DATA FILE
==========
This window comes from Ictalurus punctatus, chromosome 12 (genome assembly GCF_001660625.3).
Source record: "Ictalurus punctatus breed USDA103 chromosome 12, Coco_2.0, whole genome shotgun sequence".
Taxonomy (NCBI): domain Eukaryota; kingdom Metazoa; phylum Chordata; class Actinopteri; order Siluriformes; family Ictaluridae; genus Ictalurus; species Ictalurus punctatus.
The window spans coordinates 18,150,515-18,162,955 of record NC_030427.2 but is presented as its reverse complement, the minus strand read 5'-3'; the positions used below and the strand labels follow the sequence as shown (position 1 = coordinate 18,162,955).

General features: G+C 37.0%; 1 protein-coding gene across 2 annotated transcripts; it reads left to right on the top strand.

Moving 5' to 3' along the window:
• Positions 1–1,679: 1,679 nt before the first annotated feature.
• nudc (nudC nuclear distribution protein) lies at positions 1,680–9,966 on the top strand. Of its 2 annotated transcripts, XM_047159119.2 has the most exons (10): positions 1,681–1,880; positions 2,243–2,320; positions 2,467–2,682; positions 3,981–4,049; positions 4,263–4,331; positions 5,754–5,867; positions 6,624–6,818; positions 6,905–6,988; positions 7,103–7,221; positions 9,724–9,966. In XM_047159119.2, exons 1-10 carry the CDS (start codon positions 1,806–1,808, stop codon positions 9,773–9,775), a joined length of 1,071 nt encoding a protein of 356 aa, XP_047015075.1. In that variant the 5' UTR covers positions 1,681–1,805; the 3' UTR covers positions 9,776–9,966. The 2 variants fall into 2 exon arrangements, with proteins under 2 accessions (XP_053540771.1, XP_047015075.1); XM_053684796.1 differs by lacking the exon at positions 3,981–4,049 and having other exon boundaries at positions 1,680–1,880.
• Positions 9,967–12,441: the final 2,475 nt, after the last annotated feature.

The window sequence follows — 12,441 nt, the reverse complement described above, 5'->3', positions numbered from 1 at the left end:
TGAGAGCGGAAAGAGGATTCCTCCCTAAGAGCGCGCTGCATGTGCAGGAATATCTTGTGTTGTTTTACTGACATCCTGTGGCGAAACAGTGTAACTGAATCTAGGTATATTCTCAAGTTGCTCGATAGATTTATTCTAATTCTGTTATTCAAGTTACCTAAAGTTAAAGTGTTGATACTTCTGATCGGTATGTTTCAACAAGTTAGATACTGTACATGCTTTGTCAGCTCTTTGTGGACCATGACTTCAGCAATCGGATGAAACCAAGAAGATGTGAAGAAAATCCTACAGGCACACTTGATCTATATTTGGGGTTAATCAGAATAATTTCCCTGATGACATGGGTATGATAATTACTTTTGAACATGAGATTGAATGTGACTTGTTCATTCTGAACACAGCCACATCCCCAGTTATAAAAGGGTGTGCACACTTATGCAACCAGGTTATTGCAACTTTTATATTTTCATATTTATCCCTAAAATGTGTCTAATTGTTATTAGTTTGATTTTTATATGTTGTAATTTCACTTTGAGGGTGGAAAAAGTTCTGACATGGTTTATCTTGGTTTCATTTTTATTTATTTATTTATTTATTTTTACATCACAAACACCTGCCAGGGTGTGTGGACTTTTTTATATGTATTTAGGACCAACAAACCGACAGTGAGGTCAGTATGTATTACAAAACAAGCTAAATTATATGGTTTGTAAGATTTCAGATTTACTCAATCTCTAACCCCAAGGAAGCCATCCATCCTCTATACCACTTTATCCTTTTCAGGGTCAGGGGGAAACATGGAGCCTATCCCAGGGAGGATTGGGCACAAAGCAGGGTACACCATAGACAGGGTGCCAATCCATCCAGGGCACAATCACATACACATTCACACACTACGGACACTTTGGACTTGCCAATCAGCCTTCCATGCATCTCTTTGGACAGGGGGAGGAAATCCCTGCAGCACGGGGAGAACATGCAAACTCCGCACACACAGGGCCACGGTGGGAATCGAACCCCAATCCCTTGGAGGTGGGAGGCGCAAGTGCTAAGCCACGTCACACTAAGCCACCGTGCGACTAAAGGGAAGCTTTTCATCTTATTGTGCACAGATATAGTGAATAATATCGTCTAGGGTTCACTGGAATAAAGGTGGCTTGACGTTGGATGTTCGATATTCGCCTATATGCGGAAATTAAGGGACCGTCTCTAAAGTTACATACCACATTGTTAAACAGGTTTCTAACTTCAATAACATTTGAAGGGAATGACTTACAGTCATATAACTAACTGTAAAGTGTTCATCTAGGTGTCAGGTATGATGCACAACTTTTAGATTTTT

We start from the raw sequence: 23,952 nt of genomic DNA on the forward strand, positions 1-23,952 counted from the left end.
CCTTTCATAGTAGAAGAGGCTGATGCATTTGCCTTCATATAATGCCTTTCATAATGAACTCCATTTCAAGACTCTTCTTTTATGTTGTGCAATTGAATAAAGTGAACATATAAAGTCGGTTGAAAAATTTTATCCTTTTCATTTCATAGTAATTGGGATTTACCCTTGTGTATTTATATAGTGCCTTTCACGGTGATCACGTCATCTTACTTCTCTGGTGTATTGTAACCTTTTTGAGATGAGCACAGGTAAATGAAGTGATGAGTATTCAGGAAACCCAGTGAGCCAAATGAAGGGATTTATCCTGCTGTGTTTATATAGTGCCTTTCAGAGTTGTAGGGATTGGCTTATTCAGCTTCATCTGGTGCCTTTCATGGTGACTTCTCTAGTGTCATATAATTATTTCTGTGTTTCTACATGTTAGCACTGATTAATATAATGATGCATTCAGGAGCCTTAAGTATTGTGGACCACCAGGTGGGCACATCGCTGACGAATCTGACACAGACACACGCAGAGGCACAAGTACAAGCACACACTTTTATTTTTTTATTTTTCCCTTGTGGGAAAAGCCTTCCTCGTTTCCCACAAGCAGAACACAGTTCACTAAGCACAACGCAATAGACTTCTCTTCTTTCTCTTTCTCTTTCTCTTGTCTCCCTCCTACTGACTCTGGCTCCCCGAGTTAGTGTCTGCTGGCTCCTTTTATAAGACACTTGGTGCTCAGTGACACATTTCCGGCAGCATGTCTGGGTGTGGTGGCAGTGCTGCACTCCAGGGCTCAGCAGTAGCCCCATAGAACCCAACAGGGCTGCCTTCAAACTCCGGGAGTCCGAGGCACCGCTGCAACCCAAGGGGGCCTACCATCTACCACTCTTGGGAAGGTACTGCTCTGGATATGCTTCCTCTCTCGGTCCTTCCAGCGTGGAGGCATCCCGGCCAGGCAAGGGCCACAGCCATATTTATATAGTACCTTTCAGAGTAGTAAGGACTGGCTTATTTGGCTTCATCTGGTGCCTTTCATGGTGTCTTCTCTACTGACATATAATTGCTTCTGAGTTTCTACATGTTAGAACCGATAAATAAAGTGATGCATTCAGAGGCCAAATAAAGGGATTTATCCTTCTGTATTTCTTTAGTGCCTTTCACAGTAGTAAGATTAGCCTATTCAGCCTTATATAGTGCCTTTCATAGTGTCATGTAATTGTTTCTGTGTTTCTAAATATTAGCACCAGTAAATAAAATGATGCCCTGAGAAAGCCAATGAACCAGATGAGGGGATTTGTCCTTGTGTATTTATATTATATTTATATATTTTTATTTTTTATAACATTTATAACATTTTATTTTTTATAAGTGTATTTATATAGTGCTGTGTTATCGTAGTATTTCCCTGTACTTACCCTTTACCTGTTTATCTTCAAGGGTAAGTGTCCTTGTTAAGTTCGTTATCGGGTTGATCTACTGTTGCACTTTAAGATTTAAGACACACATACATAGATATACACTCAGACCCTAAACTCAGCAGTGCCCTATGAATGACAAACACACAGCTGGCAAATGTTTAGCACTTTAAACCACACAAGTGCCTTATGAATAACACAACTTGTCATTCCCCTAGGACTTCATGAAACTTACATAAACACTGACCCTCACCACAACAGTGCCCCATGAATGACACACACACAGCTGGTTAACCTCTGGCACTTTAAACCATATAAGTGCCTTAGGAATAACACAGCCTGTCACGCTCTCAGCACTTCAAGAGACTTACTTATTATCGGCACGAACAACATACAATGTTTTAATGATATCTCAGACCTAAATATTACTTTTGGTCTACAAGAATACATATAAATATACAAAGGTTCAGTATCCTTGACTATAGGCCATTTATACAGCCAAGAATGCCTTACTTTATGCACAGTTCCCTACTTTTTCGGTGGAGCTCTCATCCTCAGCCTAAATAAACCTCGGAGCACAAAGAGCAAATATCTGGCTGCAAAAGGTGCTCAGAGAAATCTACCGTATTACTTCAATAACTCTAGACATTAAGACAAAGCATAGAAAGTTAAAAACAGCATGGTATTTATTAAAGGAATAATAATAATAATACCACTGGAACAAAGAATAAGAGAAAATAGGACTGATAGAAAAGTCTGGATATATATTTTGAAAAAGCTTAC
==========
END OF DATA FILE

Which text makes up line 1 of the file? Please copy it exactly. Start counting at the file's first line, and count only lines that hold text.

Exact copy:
This window comes from Ictalurus punctatus, chromosome 12 (genome assembly GCF_001660625.3).